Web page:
Ernest L. Poyner and Union Trust Company of Maryland, Executors of the Estate of Mervin G. Pierpont, Deceased, and Lallah R. Pierpont, Petitioners, v. Commissioner of Internal Revenue, Respondent, 301 F.2d 287 (4th Cir. 1962)

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U.S. Court of Appeals for the Fourth Circuit - 301 F.2d 287 (4th Cir. 1962) Argued November 21, 1961
Decided March 21, 1962

Mannes F. Greenberg and John S. McDaniel, Jr., Baltimore, Md. (John W. Cable, III, Baltimore, Md., on the brief), for petitioners.

Wayne G. Barnett, Atty., Dept. of Justice (Louis F. Oberdorfer, Asst. Atty. Gen., and John B. Jones, Jr., and Daniel K. Mayers, Attys., Dept. of Justice, on the brief), for respondent.

Before SOBELOFF, Chief Judge, and SOPER and J. SPENCER BELL, Circuit Judges.

SOBELOFF, Chief Judge.

Not the least of the difficulties often faced by a recently widowed woman is the loss of her husband's financial support. However, for many widows of ranking employees in companies, this cause for worry has been alleviated by the practice of the employer making payments to the widow for limited periods following the husband's death, frequently by continuing to pay her the salary her husband would have received had he lived. The Commissioner of Internal Revenue has since 19501  sought to treat such payments as ordinary income to the widow under the general provisions of section 61 of the Internal Revenue Code, 26 U.S. C.A. § 61.2  The widows, on the other hand, have contended with considerable success in the courts that the payments were gifts, hence not includible in gross income under section 102.3  The issue in the present case is of this character. We are asked by a widow to reverse a decision of the Tax Court which treats as ordinary income the payments made to her by a corporation of which for 38 years her husband had been president and majority stockholder.4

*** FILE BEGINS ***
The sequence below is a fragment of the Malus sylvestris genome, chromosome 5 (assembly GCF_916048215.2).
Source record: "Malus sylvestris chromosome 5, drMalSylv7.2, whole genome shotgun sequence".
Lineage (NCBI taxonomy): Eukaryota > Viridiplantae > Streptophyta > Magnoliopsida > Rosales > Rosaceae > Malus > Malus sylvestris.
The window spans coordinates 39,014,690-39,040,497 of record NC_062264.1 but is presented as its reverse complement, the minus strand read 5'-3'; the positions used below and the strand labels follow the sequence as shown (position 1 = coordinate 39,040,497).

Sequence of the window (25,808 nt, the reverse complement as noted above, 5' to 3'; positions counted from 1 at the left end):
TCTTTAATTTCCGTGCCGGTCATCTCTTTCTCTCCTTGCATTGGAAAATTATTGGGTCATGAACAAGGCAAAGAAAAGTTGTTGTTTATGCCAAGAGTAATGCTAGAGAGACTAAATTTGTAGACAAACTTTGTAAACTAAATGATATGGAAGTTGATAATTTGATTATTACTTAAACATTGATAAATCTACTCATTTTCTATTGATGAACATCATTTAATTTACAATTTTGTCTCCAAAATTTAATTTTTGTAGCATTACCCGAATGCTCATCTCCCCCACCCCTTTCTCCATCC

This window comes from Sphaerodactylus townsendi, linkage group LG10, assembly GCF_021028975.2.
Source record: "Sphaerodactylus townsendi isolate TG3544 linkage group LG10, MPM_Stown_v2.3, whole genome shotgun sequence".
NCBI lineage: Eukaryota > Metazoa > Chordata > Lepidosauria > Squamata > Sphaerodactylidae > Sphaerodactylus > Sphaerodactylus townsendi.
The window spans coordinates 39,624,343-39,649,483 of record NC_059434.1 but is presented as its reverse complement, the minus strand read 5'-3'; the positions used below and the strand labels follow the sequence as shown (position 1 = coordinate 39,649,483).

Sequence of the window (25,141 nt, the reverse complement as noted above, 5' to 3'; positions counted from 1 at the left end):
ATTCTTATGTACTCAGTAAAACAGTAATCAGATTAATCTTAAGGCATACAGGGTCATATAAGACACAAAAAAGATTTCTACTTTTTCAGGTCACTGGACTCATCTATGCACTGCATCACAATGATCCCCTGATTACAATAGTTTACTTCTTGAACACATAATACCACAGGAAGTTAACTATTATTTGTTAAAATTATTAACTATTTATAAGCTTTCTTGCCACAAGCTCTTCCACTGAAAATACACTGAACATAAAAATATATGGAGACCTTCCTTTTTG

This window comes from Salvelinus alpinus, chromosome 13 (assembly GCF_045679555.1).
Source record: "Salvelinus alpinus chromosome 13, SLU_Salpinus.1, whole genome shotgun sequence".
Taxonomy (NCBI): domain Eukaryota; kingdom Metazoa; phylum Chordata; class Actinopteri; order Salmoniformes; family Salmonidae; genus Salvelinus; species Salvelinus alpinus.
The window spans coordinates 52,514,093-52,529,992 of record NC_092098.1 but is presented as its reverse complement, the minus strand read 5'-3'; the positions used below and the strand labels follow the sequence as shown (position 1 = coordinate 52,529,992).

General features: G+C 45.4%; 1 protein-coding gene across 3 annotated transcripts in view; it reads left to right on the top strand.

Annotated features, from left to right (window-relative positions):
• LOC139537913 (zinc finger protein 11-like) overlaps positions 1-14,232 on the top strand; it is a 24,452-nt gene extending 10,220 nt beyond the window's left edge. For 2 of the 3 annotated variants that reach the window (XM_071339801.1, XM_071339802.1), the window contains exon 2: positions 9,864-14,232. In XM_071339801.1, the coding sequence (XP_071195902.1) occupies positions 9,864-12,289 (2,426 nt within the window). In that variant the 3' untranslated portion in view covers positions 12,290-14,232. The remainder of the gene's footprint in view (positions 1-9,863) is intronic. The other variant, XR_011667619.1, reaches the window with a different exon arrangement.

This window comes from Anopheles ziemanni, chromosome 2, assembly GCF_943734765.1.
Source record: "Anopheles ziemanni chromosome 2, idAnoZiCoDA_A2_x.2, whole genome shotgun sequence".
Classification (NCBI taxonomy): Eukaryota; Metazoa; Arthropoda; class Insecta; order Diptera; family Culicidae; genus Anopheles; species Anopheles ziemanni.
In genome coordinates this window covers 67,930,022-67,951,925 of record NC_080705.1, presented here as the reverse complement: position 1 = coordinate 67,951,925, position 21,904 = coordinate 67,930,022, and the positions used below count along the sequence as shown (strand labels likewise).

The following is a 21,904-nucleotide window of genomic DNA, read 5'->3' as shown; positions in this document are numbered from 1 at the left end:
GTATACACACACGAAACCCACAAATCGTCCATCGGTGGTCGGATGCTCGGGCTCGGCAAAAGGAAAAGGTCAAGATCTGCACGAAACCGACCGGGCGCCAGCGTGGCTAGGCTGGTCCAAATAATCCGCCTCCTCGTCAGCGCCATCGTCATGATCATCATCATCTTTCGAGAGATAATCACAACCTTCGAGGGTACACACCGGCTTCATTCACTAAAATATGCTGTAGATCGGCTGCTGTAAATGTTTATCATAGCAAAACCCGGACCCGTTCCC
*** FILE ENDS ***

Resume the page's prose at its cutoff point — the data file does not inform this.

The statutory definition of a "gift" which is excluded from a person's gross income by section 102 and the function of an appellate court in reviewing the findings of the trier of fact in these cases have recently received extensive attention by the Supreme Court. Commissioner v. Duberstein, 363 U.S. 278, 80 S. Ct. 1190, 4 L. Ed. 2d 1218 (1960). A study of this decision indicates that in any given case there are three steps which must be followed in reaching a conclusion. First, the trier of fact must make findings as to the basic facts, the actual happenings. These findings may not be upset if found by a jury unless the reviewing court is convinced that reasonable men could make only contrary findings, or, if found by a judge without a jury, unless clearly erroneous.

Second, the trier of fact must draw from these basic findings his inferences as to the "dominant reason" for the payments — the answer to the question why the payments were made. This determination too is one of fact as to which appellate review is restricted to the clearly erroneous standard where, as in the present case, a judge sat without a jury. The scope of review is therefore limited to ascertaining whether the trier of fact considered the correct criteria in making the factual inferences and whether the finding as to dominant motive is sufficiently supported in the evidence.5 

Third, the lower court must decide whether the dominant reason, as found, for the payments is such as to require gift treatment and an escape from taxation under section 102, or income treatment and taxation under section 61. This question, involving the proper meaning of the statutory term "gift," is one of law as to which an appellate court may make an independent judgment. To give guidance in the decision of future cases, the majority opinion in Duberstein summarized earlier cases, citing specific examples of motives which require as a matter of law either the conclusion that the payments are a gift or that they are income, as those terms are used in the Internal Revenue Code.6